IT wasn't so long ago, reckons Michael O'Neill, that players used to dread playing for Hibs. Now, teams mainly dread playing against them.
The Easter Road side have lost just four times all season – including three times to Rangers – as they piece together a campaign which sees them still in the hunt for a remarkable three trophies as February begins. The Northern Ireland manager, former Hibs player and current Auld Reekie resident puts this all down to manager Alan Stubbs, and the canny recruitment which has allowed him to assemble a side unencumbered by the failures of the past. With a League Cup final appearance against Ross County to come in mid-March, Hibs will take a major step towards laying their 114-year ghost in the William Hill Scottish Cup if they can take care of their capital rivals Hearts at Tynecastle in the fifth round on Sunday.
"There was a period before Alan when the players just looked like they dreaded playing for Hibs a bit," said O'Neill. "The Hibs fans are demanding and sometimes if players come from clubs with less demands and expectations they can struggle a bit. But they have been starved of success for so long that they have that right.
"You don’t see that now," he added. "You have players there who are all keen to prove themselves. You have [Fraser] Fyvie coming back up from England. [Dylan] McGeouch and [Liam] Henderson who are away from Celtic, although only McGeouch on a permanent basis. And [John] McGinn coming from St Mirren. Going to Hibs has been a step up for these players and you see that in how they play.
"Alan has been very patient in his recruitment. He waited to get the right ones in. Ultimately, that has proven to be a big plus because their recruitment has been excellent. What they now have is a young, hungry, energetic team. It is a team that will certainly be confident of going to win on Sunday."
O'Neill spent three years as a player at Easter Road, making approximately 100 appearances, after spells at Newcastle United and Dundee United. He might even have been appointed manager four years back, were it not, as he suggests, for an erroneous whispering campaign that he had a drink problem.
While he looks back on his time at the club fondly, he had the misfortune to be part of the team at Easter Road in February 1994 when Wayne Foster wrote himself into Hearts immortality. The Englishman scored with four minutes remaining and hopped over the advertising hoardings to celebrate at the Hearts end after clinching the first meeting between the two teams in a knockout competition for 15 years. It also stretched the Gorgie club's unbeaten run in that fixture to five years. "It was a heartbreaker to say the least," recalled O'Neill. "We thought we were obviously going to a replay but Wayne Foster wrote his name into folklore that day, he is still fondly remembered for that goal."
Things, of course, have got significantly worse since then for Hibs and their relationship with their city rivals in the cup. While the Easter Road club did knock out Hearts en route to losing in the final in 2012, even that was insufficient to erase the memory of the 5-1 thumping they suffered to the city rivals in the 2011 final, or perhaps a whopping 4-0 semi-final defeat in 2006. While O'Neill feels this new Hibs team can begin to re-write those wrongs, he also knows they must compete physically with a robust Hearts side if they are to have any chance on Sunday.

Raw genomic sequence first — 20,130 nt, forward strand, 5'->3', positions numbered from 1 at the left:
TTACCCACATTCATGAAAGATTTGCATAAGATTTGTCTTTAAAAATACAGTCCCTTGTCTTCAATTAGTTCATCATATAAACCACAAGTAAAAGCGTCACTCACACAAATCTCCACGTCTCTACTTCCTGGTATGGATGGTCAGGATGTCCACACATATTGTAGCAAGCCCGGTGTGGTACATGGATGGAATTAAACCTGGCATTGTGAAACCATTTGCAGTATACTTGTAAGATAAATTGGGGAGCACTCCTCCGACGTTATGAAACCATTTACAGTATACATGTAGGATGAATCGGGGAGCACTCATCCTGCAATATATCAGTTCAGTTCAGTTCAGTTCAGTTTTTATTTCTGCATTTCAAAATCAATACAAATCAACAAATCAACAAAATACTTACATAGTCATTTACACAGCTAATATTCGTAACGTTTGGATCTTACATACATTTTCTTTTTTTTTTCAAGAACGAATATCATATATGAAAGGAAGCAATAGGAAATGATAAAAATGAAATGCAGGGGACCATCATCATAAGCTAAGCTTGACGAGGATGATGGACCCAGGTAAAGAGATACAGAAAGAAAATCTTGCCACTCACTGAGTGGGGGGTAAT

"Hearts fans will never let Hibs fans get over the 5-1, let’s be honest, and I’m sure it will rear its head again on Sunday," said O'Neill. "But there are only one or two players involved in that game who could be again, so I don’t think that will affect the Hibs boys going forward.
"You always have to believe there is a new dawn when there is a new manager and a new team," he added. "To be fair to Alan, last week was a big win for them. Last year in the Scottish Cup semi final, they played well, they didn't deserve to lose, but they lost again and people say it is the same scenario, Hibs losing again, falling at the semi final or a play-off or whatever. But to win on Saturday – at Tynecastle – was very important.
“They have a lot of good young Scottish players and that’s a positive. But Hearts have a physical edge in terms of the players they’ve brought in and one thing Alan will have to try and match is the physical side."
That number, 114 years and counting, since their last win in the Scottish Cup can seem like a millstone but O'Neill reckons it is a statistic which weighs down the fans more than the players. “It’s just a number and whether it’s 114 or 150 it doesn’t matter," said the Northern Irishman, who will lead his nation to their first major finals since 1986 this summer. "It’s a long time since they’ve won the cup. But Northern Ireland hadn’t won a friendly game for something like five years and I used to say ‘I’ve only been in charge for two years!’. I said they couldn’t throw the friendly results of the previous manager at me."
**Michael O’Neill was speaking at a William Hill media event. William Hill is the proud sponsor of the Scottish Cup